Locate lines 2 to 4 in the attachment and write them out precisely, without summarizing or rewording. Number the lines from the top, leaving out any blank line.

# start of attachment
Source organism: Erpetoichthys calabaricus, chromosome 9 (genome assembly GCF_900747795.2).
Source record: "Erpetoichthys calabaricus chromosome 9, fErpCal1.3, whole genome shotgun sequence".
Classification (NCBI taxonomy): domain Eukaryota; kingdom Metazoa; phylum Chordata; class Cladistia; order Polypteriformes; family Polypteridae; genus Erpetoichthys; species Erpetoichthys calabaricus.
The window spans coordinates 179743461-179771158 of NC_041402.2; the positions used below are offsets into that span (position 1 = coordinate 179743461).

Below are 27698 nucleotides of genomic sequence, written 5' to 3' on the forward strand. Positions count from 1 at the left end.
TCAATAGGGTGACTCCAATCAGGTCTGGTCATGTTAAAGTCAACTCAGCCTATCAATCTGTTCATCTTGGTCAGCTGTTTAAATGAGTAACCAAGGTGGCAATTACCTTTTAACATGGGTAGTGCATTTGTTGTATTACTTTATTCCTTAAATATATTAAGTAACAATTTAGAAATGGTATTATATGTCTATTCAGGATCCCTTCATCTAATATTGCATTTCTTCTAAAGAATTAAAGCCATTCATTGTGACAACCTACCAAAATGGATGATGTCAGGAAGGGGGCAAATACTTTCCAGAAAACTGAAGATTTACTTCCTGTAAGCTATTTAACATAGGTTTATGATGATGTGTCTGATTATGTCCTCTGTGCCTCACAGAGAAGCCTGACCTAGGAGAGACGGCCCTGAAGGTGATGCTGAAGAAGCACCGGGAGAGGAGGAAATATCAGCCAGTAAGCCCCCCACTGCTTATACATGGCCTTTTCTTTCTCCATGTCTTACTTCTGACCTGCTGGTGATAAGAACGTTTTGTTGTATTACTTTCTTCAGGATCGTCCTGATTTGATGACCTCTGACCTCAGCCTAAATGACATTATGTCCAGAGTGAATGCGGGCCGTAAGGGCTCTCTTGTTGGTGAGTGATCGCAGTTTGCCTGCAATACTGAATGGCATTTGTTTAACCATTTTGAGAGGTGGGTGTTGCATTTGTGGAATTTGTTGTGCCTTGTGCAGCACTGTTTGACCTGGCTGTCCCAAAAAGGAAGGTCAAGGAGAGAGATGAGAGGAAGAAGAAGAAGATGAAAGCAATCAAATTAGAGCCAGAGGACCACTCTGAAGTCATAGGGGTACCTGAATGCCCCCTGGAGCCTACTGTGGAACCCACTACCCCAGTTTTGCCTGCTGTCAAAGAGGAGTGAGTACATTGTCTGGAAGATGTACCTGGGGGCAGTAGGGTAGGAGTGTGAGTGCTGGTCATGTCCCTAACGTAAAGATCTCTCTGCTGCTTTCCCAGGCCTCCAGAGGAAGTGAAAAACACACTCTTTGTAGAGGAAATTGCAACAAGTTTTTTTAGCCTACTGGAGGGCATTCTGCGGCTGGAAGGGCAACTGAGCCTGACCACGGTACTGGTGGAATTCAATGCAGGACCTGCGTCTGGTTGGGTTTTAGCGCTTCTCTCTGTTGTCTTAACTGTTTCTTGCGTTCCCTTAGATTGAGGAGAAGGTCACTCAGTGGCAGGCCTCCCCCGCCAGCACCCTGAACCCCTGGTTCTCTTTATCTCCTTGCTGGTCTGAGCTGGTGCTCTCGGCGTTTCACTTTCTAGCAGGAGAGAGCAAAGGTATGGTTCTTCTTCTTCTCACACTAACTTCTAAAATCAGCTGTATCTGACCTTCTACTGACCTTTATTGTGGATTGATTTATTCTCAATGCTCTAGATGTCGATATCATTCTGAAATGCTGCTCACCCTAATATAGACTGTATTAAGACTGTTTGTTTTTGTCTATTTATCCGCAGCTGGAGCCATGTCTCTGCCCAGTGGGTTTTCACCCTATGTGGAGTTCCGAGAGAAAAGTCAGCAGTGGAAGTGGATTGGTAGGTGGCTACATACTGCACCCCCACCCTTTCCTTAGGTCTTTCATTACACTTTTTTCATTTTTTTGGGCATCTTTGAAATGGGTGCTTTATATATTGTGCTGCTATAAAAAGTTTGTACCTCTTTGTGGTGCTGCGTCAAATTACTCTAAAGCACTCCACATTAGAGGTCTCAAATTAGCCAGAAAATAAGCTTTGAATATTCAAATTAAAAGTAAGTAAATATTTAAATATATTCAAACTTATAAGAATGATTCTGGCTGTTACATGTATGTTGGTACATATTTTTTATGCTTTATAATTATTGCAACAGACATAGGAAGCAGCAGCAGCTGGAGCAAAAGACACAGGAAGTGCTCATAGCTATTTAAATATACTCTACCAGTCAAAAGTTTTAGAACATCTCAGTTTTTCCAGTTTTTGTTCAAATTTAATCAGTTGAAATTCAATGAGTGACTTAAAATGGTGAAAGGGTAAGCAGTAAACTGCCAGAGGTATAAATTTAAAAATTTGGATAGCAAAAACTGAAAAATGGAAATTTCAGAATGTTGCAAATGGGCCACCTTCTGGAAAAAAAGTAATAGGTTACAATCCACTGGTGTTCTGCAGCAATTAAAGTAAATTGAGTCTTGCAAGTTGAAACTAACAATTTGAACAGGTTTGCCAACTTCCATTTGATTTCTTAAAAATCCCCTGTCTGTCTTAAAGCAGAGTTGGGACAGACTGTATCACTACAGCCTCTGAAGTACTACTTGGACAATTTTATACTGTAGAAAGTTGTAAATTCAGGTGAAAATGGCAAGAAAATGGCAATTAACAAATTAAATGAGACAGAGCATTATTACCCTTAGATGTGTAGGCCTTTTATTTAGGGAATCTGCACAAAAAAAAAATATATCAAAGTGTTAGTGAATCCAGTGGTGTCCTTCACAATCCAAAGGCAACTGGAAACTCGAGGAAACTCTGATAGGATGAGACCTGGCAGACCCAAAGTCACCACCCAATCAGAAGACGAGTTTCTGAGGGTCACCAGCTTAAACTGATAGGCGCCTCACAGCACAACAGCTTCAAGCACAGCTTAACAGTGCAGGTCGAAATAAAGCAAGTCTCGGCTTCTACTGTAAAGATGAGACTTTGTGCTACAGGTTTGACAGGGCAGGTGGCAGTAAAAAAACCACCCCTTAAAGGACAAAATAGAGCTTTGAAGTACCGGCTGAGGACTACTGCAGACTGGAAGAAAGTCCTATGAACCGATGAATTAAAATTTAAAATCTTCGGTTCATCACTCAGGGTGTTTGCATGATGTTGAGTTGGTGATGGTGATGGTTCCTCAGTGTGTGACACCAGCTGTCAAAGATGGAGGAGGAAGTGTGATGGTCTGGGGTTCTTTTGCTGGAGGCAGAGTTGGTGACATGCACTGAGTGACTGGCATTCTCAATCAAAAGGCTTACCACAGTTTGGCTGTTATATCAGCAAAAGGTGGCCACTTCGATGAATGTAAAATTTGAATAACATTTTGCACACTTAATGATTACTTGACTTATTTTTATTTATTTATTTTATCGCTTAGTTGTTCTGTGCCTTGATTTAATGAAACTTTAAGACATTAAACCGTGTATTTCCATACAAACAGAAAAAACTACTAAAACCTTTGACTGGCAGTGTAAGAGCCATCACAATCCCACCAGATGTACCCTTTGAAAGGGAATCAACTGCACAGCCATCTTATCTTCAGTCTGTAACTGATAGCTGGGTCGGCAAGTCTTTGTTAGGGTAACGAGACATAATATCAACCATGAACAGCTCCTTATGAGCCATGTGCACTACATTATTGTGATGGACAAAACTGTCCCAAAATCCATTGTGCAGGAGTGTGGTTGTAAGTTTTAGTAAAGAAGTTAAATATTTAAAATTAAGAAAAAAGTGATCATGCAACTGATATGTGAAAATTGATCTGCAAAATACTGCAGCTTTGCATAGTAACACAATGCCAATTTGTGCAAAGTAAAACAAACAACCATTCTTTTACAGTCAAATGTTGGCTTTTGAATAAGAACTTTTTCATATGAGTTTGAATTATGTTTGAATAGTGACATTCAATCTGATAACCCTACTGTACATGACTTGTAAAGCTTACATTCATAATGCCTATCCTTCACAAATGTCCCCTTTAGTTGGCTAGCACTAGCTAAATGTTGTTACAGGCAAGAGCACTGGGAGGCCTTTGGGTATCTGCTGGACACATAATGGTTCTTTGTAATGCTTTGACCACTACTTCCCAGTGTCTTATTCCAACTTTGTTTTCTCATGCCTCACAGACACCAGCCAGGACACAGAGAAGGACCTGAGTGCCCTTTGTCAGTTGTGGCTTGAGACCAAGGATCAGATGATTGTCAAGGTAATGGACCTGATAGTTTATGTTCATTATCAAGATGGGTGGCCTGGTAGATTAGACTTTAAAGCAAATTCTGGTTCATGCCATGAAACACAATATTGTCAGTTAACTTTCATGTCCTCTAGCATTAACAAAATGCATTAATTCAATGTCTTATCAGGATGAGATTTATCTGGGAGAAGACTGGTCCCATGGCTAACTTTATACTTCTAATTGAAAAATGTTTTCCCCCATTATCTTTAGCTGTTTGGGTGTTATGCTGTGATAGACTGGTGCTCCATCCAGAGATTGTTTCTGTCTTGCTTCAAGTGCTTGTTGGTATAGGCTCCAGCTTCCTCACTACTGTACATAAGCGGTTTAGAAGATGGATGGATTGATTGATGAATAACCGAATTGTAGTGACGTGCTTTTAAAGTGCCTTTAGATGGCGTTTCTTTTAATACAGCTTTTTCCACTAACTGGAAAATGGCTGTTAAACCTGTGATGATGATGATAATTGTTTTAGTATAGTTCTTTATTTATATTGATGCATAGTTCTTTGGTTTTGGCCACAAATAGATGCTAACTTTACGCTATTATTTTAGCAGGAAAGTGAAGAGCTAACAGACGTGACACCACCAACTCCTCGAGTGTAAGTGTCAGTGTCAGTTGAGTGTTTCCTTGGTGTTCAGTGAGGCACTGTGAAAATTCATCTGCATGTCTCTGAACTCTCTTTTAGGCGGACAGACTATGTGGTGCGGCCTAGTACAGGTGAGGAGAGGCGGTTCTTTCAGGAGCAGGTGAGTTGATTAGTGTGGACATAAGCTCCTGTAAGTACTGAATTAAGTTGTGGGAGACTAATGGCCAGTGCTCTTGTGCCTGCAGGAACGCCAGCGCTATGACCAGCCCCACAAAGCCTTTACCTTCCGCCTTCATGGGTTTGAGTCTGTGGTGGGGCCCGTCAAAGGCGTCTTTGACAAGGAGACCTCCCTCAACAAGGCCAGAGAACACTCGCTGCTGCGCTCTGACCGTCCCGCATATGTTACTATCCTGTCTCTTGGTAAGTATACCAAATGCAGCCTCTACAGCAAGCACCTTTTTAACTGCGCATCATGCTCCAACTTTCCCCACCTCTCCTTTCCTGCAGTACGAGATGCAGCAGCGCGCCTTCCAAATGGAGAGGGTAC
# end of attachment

Source record: "Erpetoichthys calabaricus chromosome 9, fErpCal1.3, whole genome shotgun sequence".
Classification (NCBI taxonomy): domain Eukaryota; kingdom Metazoa; phylum Chordata; class Cladistia; order Polypteriformes; family Polypteridae; genus Erpetoichthys; species Erpetoichthys calabaricus.
The window spans coordinates 179743461-179771158 of NC_041402.2; the positions used below are offsets into that span (position 1 = coordinate 179743461).